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Real-Life Walter White: How a Respected Arkansas Judge Went from Behind the Bench to Meth Head Behind Bars

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Source: Pulaski County Sheriff; MEGA

Dec. 15 2023, Published 11:32 a.m. ET

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In 2011, Travis Blaine Perkins of Pocahontas, Arkansas, was arrested for manufacturing and possessing methamphetamine. He was a likable guy with plenty of family in town and his own apartment, where he regularly hosted a friend or two for a game of darts and a few hits of meth.

Travis, 34, towered at 6-feet-6-inches, but he was a gentle giant. This wasn’t his first meth-related arrest.

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Travis was found murdered in his bed, with two gunshots to the face, four days before he was set to turn state’s evidence against two co-defendants: Bob and Jerrod Castleman.

This is the story of one of those men, Bob Sam Castleman, a former district judge and an all-around good guy from small-town Arkansas. A story told through interviews, media reports, legal filings and books about how he went from that to notorious killer.


Randolph County is the oldest established county in Arkansas. It’s been populated by white settlers since the time the Declaration of Independence was signed. Before that, it was rich hunting grounds for Shawnee and Cherokee tribes. Locals still find arrowheads and other artifacts in the fields and dense woods.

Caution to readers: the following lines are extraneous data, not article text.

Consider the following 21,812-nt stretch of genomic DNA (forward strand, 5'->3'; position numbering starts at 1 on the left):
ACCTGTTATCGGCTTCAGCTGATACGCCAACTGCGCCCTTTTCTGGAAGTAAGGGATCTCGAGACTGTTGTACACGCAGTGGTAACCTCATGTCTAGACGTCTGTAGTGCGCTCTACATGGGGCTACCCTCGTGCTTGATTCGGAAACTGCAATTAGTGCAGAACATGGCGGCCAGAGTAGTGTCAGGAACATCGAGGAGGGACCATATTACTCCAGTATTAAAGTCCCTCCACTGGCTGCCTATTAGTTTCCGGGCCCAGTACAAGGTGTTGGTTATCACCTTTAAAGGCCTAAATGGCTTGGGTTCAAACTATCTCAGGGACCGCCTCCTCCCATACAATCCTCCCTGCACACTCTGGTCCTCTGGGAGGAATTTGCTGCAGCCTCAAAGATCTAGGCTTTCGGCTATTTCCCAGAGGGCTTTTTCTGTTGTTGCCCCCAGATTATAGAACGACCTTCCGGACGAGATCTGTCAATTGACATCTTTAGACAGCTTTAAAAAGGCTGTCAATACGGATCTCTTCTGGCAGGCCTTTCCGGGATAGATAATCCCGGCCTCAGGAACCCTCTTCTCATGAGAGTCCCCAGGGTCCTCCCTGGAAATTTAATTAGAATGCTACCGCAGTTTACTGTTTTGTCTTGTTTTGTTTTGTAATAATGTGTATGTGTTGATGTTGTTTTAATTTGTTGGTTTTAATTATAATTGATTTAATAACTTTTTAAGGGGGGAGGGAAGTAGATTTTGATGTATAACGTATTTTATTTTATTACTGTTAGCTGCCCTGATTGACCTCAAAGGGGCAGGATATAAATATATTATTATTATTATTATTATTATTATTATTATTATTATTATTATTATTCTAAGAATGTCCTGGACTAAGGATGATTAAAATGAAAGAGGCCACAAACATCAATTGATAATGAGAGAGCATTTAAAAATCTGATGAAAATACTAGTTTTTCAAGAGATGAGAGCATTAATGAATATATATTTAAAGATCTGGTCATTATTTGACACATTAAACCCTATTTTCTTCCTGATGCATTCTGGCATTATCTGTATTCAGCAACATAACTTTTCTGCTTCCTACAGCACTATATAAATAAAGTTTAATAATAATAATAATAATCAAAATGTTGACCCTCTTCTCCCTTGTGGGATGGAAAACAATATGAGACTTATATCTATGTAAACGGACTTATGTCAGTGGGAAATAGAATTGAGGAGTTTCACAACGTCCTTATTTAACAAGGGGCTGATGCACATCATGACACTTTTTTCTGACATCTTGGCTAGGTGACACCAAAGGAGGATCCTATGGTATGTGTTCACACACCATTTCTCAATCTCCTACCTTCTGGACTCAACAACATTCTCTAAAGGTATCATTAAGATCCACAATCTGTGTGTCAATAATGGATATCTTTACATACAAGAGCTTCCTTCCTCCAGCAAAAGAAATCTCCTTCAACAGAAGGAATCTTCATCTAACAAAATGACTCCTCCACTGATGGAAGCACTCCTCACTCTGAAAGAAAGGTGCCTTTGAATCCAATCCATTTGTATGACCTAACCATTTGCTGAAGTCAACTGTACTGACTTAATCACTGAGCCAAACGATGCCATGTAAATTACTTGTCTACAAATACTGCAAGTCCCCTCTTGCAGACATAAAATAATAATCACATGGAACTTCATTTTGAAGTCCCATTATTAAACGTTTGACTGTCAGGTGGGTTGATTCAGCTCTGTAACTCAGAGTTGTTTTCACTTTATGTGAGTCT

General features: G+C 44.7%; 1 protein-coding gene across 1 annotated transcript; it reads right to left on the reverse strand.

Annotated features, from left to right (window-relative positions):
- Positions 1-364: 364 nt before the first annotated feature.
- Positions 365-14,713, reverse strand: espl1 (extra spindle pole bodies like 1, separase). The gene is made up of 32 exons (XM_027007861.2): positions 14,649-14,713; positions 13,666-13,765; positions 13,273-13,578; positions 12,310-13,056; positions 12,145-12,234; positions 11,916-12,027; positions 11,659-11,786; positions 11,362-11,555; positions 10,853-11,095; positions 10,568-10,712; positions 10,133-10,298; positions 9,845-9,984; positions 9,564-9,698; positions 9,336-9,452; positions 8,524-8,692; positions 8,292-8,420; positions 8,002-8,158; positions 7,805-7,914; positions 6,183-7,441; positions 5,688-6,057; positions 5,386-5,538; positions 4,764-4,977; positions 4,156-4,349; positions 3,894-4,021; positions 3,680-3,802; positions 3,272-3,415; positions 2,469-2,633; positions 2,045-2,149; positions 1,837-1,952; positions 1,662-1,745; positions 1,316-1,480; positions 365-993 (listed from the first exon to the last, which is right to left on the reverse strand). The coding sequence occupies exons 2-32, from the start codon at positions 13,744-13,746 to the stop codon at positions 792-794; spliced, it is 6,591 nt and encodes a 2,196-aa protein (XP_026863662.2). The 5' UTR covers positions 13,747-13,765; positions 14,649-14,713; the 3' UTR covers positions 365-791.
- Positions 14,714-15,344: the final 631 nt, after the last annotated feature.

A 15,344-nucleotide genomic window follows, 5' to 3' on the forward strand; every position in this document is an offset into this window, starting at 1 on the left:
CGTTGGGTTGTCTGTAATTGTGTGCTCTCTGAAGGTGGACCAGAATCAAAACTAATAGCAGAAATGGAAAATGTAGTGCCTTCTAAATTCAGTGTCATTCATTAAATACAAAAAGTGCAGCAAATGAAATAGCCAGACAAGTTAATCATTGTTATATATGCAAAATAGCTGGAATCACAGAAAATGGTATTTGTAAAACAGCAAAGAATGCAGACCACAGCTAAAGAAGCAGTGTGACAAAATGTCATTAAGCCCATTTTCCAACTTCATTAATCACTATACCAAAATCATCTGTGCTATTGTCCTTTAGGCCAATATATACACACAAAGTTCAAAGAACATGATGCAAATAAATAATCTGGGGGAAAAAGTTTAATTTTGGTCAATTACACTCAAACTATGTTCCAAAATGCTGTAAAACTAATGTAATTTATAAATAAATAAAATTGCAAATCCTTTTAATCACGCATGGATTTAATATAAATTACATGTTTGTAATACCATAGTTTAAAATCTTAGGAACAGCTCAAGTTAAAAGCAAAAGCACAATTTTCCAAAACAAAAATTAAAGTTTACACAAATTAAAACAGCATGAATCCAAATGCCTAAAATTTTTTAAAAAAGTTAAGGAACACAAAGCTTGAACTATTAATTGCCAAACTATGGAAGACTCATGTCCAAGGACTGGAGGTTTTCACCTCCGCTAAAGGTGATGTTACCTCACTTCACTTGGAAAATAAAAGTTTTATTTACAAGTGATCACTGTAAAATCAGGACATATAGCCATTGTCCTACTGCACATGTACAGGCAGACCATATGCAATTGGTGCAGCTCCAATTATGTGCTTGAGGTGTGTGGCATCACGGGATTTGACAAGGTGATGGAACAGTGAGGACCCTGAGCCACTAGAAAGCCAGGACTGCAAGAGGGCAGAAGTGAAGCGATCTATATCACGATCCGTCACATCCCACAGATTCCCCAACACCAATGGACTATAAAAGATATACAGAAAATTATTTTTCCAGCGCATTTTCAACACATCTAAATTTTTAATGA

The post office in the county seat of Pocahontas still stands, as does the town courthouse, but an outlaw ethos has never left part of the country. Plenty of locals ran moonshine, and Public Enemy #1, Alvin “Creepy” Karpis once drove up from the gambling mecca of Hot Springs to hide out from the feds in Pocahontas.

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Moonshine doesn’t make the news these days, but meth does. Arkansas has the worst meth problem in all fifty states, with more than 1 in 4 adults in the state testing positive for the drug in 2020. The next closest, Iowa, had a 20.8 percent rate.

In most rural counties in northern Arkansas and southern Missouri, meth labs dot the region, secreted away in mobile homes, apartments and vehicles. Local law enforcement can’t keep up.